The consensus view among researchers holds that, in general, late-onset Alzheimer’s disease begins when clearance of the amyloid-β peptide fails to keep up with normal production, allowing the peptide to accumulate over time. Now, a paper in the March 7 Nature Communications suggests that, in some people, a different force may tip the scales. Researchers led by Niklas Mattsson and Oskar Hansson at Lund University, Malmö, Sweden, report that in the early stage of sporadic AD, some people produce more Aβ in the brain than do controls. This was most noticeable in people who tested negative for ApoE4, a major genetic risk factor for the disease. “We hypothesize that between-person variation in APP processing may be associated with brain amyloid deposition,” Mattsson told Alzforum. “We believe that this variation explains a minor part of the overall amyloid deposition, and it may be easiest to detect it in ApoE4-negative people.”
Randall Bateman, who studies the kinetics of APP processing at Washington University, St. Louis, said that he was a little surprised at the result. “No one had ever linked AD to increased CSF Aβ peptides,” he said. However, he told Alzforum that he has since corroborated the findings in a WashU cohort.
How does this new data jibe with current assumptions about Aβ biomarkers? Overwhelming evidence indicates that CSF levels of Aβ42 are lower in AD patients than in controls (see Alzbiomarker meta analysis). Researchers believe this reflects accumulation of this peptide in plaques as the disease progresses. A similar, but much weaker relationship holds for Aβ40.
However, that biomarker data compares AD patients with controls. Mattsson emphasized that he looked for correlation with plaques in healthy controls and in people with preclinical AD. The researchers theorized that any uptick in APP processing in sporadic AD that led to plaques would cause an increase in levels of Aβ40 in the brain and hence in the CSF. They looked to see if CSF Aβ40 correlated with the presence of amyloid in the brain measured by PET imaging. They reasoned no such relationship would exist for Aβ42, because this sticky peptide gets trapped in brain tissue before it reaches the CSF. They also figured that ApoE4 would modulate CSF Aβ40 because it restricts clearance of Aβ from the parenchyma.
The researchers analyzed data from 120 cognitively normal controls, 102 people with subjective cognitive decline, and 108 people with mild cognitive impairment. All took part in the Swedish BioFINDER biomarker study. Though there was considerable variation in the data, regression analysis predicted that higher CSF Aβ40 equated with more amyloid in the brain as measured by flutemetamol PET. The relationship was stronger in those who had no ApoE4 allele. The authors found the same relationship between CSF Aβ38 and plaques. “We are not aware of any previous study of this size that has tested the association between CSF Aβ40 and amyloid PET imaging in early stage AD, while also adjusting for APOE e4,” noted Mattson.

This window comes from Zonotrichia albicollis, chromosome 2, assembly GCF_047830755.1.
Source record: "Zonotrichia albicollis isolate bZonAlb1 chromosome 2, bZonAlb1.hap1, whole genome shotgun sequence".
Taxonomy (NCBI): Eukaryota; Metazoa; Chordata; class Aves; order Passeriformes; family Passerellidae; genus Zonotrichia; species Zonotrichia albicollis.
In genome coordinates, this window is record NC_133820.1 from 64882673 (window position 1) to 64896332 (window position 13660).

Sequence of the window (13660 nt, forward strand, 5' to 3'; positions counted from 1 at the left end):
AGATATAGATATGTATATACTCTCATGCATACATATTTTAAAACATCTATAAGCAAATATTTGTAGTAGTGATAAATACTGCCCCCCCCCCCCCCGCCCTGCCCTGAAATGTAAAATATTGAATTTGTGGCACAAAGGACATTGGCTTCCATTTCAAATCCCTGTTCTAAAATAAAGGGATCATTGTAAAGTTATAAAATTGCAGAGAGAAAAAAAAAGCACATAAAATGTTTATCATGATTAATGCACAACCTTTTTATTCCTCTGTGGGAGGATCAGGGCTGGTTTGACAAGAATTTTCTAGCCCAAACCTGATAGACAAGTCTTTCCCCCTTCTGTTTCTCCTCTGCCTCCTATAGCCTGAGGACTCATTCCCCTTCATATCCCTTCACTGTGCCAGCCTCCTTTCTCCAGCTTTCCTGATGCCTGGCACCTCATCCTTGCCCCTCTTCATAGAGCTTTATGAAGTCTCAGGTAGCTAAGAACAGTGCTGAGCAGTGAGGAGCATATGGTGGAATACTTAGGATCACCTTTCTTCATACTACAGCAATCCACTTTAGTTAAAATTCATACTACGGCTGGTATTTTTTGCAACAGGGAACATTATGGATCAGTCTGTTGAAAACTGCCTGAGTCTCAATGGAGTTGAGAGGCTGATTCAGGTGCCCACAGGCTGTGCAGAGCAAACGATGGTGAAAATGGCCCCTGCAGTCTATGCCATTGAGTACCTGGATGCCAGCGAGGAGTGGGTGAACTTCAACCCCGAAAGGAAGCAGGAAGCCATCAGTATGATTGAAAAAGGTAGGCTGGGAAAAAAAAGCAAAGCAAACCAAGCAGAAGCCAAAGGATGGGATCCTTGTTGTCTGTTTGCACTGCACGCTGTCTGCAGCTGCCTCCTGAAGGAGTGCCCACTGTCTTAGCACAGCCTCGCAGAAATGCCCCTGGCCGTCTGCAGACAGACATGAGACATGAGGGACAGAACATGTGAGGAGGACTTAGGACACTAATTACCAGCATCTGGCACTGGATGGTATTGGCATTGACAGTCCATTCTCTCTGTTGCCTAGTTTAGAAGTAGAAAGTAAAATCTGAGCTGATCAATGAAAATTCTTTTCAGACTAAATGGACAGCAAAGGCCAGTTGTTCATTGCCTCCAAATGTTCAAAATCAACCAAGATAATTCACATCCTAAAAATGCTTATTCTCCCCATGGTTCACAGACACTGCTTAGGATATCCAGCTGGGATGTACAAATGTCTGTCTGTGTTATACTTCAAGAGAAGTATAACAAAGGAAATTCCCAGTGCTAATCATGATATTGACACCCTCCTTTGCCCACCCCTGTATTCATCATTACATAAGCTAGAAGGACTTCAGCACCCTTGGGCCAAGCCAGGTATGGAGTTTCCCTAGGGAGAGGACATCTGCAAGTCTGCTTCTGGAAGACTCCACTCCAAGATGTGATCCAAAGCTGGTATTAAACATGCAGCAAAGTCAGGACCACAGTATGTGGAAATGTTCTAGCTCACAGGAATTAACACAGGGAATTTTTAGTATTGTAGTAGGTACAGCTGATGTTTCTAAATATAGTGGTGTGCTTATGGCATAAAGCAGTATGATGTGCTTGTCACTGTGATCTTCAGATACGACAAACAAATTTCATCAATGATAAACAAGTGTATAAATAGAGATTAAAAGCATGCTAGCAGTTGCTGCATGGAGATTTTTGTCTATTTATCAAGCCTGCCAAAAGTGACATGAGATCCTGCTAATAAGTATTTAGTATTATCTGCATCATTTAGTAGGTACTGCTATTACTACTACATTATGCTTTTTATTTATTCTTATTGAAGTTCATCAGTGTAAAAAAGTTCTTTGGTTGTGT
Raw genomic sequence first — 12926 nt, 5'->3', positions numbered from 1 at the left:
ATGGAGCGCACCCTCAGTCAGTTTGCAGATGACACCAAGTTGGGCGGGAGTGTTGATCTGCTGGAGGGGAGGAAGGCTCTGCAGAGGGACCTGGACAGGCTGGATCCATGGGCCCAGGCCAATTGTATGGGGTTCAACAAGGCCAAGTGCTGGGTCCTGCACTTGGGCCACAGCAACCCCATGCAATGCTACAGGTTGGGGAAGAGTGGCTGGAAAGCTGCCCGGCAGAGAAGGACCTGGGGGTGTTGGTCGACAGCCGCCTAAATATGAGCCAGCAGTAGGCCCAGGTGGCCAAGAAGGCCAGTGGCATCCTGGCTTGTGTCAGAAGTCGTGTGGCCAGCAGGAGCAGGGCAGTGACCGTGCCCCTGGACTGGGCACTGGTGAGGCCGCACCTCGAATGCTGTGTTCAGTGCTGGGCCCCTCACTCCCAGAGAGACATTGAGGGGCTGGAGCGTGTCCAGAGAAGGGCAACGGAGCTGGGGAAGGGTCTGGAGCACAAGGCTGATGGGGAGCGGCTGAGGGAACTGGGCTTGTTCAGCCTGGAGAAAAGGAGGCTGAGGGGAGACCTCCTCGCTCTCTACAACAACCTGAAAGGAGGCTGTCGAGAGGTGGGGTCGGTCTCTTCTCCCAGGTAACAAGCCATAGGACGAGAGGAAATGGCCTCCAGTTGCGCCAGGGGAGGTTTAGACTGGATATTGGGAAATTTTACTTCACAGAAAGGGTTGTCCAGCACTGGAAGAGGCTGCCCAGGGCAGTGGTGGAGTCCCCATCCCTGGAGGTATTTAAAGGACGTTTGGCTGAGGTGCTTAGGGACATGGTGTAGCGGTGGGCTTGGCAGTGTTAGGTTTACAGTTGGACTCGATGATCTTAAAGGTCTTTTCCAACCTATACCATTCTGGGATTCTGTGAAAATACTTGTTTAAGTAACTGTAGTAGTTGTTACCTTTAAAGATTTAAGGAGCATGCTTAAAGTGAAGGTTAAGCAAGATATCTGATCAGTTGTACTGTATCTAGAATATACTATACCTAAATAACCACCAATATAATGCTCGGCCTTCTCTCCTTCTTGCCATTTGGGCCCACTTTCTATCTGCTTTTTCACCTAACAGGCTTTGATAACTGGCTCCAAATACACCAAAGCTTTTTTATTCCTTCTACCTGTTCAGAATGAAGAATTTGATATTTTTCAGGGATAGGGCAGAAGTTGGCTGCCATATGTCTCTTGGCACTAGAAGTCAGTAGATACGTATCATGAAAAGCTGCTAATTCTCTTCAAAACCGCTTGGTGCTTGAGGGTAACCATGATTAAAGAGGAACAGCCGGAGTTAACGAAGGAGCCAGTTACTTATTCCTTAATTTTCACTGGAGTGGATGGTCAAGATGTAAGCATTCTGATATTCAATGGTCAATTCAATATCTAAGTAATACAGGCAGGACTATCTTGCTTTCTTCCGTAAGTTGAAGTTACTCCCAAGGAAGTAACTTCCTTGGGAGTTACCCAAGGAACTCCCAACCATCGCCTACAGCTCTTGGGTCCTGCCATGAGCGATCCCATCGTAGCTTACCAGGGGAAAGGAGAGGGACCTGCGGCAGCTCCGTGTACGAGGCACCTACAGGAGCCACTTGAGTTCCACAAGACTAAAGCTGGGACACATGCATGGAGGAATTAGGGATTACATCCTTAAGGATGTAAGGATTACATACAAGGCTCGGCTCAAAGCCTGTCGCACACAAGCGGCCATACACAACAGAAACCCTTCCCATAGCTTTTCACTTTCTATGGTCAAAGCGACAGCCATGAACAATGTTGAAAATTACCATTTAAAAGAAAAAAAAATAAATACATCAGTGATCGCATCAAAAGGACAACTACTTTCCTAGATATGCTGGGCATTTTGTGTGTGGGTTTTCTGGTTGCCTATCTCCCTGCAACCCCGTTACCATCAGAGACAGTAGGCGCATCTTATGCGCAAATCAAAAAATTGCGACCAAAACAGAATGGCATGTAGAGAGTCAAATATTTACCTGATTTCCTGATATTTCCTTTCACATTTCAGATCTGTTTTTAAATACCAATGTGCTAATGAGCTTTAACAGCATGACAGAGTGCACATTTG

New data from Bateman’s group supports the analysis. He and WashU colleague Bruce Patterson re-analyzed data from 50 healthy controls and 50 AD patients. “We have replicated some of their findings of an association of Aβ40 concentrations and amyloidosis in our data set,” Bateman wrote to Alzforum. He noted that the effect was so small that it was only apparent using multivariate analyses.
What does this new data say about the etiology of AD? Previously, using isotopic labelling techniques to measure the production and half-life of Aβ species in the brain, Bateman and researcher colleagues reported that clearance of Aβ slows down dramatically in sporadic AD (see July 2010 conference news). The new data suggest that, in some people at least, overproduction of Aβ may also be a driving force. “We know that a 30 percent increase in Aβ production in familial AD takes decades to manifest as plaques, so it would fit that a much smaller increase would take even longer in sporadic cases,” Bateman said. Mattsson has since analyzed data from another 100 people and he said the results still hold up in that extended cohort.
What would cause the Aβ uptick in sporadic AD? Mattsson said that was unclear. “We don’t know the exact mechanism behind these findings, however, we found similar effects for CSF Aβ38 and Aβ40, which would be consistent with increased BACE activity,” he said. Researchers have long known that that the amount and activity of this protease, which catalyzes the rate-limiting step in clipping Aβ peptides from their APP precursor, increases in AD, but no one had linked that to Aβ production (see Sep 2002 news). Mattsson cautioned that measuring Aβ40 is an indirect way to gauge APP metabolism. There is no way to tell, for example, if CSF Aβ40 reflects APP processing or some other event, such as the release of Aβ from neurons due to neural activity. “In the future it would be interesting to test other CSF Aβ species and soluble APP fragments that may give more information about specific alterations in APP metabolism,” he said.—Tom Fagan
Biomarker Meta Analysis Citations
- Mattsson N, Insel PS, Palmqvist S, Stomrud E, van Westen D, Minthon L, Zetterberg H, Blennow K, Hansson O. Increased amyloidogenic APP processing in APOE ɛ4-negative individuals with cerebral β-amyloidosis. Nat Commun. 2016 Mar 7;7:10918. PubMed.